• Inbreeding Issues:  Animals that are too concentrated in a particular area are more prone to suffer health issues due to inbreeding.  The healthiest animals result from a varied gene pool when animals are spread out and come together only for breeding purposes.  We have seen increased numbers of animals coming in with congenital issues due to inbreeding in overcrowded areas.  For example, we have had several fawns with misshapen mouths/jaws (resulting in them not being able to nurse) and even fawns that have been born with no eyes.  We also have seen congenital issues in baby raccoons and opossums. 

• Over All Health Issues:  Animals are the most healthy when they eat a varied, wild diet.  Their systems are designed to digest certain foods and they have specific nutritional needs that are best met by eating natural foods.  Food we provide for them, such as deer corn, lacks the essential nutrients the animals need, and many of these foods are essentially “junk food” for critters.  For example, deer are ruminants, and therefore to be healthy they need to maintain very specific microbes in their gut which helps break down their natural diet (which is high in fiber).  By feeding them improperly, they get too many carbohydrates and not enough fiber, which could lead to ailments such as bloat, diarrhea, and dehydration.  Additionally, a diet too high in carbs can result in a hoof ailment called founder. Founder is an extremely painful inflammation of the foot; permanent damage can result.  Wildlife animals all have specialized dietary requirements, and they can become malnourished and die if fed the wrong foods.  Also, when animals become dependent on handouts from humans, it changes their natural behaviors like foraging; this in turn can lead to an overabundance of what the wildlife would normally eat (such as insects, grubs, snakes, and rodents).

If you truly love wildlife animals, please resist the urge to feed them.  Instead, consider enhancing their habit by planting native plants, shrubs, and trees that provide both shelter and natural food sources such as seeds, berries, and fruits.  Birdbaths are great for water sources, but smaller animals may not be able to access raised drinking sources, so consider placing one on or close to the ground (just be sure to keep the water clean).   By providing a wildlife-friendly habitat, you can still enjoy visits from our wild friends without causing any harm.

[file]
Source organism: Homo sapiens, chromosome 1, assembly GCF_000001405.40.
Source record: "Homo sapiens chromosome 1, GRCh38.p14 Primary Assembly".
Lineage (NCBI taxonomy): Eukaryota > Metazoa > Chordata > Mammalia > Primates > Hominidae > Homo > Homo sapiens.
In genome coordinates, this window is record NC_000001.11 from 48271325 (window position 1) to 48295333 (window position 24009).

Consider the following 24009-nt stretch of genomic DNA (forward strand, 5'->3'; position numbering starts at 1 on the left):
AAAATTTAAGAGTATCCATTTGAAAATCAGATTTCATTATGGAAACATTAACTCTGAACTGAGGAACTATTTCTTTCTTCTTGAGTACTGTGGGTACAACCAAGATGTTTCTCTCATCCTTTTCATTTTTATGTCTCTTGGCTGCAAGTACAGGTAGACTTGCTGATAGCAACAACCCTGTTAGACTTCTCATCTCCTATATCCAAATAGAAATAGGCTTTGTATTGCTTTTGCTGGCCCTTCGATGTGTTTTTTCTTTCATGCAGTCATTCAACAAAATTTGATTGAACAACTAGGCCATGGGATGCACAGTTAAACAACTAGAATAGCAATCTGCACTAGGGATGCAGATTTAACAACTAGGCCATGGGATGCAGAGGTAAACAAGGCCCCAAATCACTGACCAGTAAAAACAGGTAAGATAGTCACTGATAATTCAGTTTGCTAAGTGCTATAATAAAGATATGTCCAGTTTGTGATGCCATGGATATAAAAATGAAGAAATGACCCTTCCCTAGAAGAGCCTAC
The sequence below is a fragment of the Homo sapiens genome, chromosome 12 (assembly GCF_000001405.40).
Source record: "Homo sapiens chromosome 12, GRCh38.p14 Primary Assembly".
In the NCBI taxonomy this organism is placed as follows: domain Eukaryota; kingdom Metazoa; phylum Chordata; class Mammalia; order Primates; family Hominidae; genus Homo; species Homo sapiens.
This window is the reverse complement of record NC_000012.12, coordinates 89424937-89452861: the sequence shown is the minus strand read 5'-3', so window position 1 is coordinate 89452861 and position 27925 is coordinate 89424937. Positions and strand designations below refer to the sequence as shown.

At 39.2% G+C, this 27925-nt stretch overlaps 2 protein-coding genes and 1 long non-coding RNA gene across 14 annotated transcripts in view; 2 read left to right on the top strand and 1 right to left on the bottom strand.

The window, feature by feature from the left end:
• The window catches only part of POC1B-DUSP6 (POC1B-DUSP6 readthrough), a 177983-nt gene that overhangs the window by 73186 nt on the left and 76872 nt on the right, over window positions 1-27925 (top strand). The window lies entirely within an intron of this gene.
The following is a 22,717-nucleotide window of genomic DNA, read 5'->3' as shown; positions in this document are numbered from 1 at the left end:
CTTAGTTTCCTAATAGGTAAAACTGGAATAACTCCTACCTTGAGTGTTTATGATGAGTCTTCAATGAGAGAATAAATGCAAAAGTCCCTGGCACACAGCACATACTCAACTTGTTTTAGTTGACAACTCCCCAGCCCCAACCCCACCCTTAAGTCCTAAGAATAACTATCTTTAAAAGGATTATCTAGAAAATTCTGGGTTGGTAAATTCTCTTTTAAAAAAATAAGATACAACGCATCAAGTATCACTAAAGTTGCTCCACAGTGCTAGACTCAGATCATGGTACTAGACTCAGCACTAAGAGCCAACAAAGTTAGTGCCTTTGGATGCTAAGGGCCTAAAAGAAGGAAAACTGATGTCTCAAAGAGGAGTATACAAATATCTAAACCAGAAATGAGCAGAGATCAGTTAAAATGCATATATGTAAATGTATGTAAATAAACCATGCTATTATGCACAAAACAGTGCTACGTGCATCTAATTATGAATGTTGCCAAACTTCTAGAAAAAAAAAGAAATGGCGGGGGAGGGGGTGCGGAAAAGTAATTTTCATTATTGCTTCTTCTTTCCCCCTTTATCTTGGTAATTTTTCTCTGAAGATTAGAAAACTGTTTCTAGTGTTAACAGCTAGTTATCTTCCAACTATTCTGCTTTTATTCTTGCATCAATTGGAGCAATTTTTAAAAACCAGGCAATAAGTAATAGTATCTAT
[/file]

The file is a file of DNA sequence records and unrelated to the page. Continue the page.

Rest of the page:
To learn more about what we do and view pictures of many of the animals we assist, please visit our Facebook page at www.facebook.com/SavingTexasWildlife. Details and more specifies-specific flowcharts regarding how to help found animals can be viewed on our website at www.ftwl.org (click on “Help and Advice”). These charts are extremely helpful to determine if an animal truly needs rescuing or not.  If you need assistance with a wildlife animal you have found, please call us at 281-259-0039 or email us at [email protected]. We offer many educational programs (including camps, birthday parties, educational presentations, and Second Saturdays).  Our educational visitor’s center is open the second Saturday of each month from 10 a.m. to 2 p.m., located at 29816 Dobbin Hufsmith Road, Magnolia, Texas. 

Our next Second Saturday will be on July 8

($5 per person, kids three and under are free.)